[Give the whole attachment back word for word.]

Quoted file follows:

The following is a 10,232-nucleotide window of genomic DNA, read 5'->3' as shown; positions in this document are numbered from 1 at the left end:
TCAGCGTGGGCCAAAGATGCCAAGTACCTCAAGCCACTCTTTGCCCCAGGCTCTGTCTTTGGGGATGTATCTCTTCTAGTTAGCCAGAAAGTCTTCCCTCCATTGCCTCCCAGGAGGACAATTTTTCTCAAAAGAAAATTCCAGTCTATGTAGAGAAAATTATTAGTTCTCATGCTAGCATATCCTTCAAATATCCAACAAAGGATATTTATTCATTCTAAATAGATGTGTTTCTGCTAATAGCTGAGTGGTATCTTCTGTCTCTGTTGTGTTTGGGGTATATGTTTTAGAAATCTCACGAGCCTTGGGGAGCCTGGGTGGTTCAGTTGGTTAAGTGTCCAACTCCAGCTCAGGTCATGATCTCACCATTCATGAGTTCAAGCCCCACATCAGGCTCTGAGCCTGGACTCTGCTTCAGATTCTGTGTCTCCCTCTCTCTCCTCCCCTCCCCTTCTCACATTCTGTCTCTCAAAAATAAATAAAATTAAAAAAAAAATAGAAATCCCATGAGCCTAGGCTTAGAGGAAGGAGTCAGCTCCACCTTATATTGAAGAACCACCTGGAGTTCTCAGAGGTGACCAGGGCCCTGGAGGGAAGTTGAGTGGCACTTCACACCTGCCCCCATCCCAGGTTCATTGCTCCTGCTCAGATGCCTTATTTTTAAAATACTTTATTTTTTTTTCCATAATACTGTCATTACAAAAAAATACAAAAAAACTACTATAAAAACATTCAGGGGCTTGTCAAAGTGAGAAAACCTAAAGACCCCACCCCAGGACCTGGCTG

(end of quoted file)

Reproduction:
The following is a 10,232-nucleotide window of genomic DNA, read 5'->3' as shown; positions in this document are numbered from 1 at the left end:
TCAGCGTGGGCCAAAGATGCCAAGTACCTCAAGCCACTCTTTGCCCCAGGCTCTGTCTTTGGGGATGTATCTCTTCTAGTTAGCCAGAAAGTCTTCCCTCCATTGCCTCCCAGGAGGACAATTTTTCTCAAAAGAAAATTCCAGTCTATGTAGAGAAAATTATTAGTTCTCATGCTAGCATATCCTTCAAATATCCAACAAAGGATATTTATTCATTCTAAATAGATGTGTTTCTGCTAATAGCTGAGTGGTATCTTCTGTCTCTGTTGTGTTTGGGGTATATGTTTTAGAAATCTCACGAGCCTTGGGGAGCCTGGGTGGTTCAGTTGGTTAAGTGTCCAACTCCAGCTCAGGTCATGATCTCACCATTCATGAGTTCAAGCCCCACATCAGGCTCTGAGCCTGGACTCTGCTTCAGATTCTGTGTCTCCCTCTCTCTCCTCCCCTCCCCTTCTCACATTCTGTCTCTCAAAAATAAATAAAATTAAAAAAAAAATAGAAATCCCATGAGCCTAGGCTTAGAGGAAGGAGTCAGCTCCACCTTATATTGAAGAACCACCTGGAGTTCTCAGAGGTGACCAGGGCCCTGGAGGGAAGTTGAGTGGCACTTCACACCTGCCCCCATCCCAGGTTCATTGCTCCTGCTCAGATGCCTTATTTTTAAAATACTTTATTTTTTTTTCCATAATACTGTCATTACAAAAAAATACAAAAAAACTACTATAAAAACATTCAGGGGCTTGTCAAAGTGAGAAAACCTAAAGACCCCACCCCAGGACCTGGCTG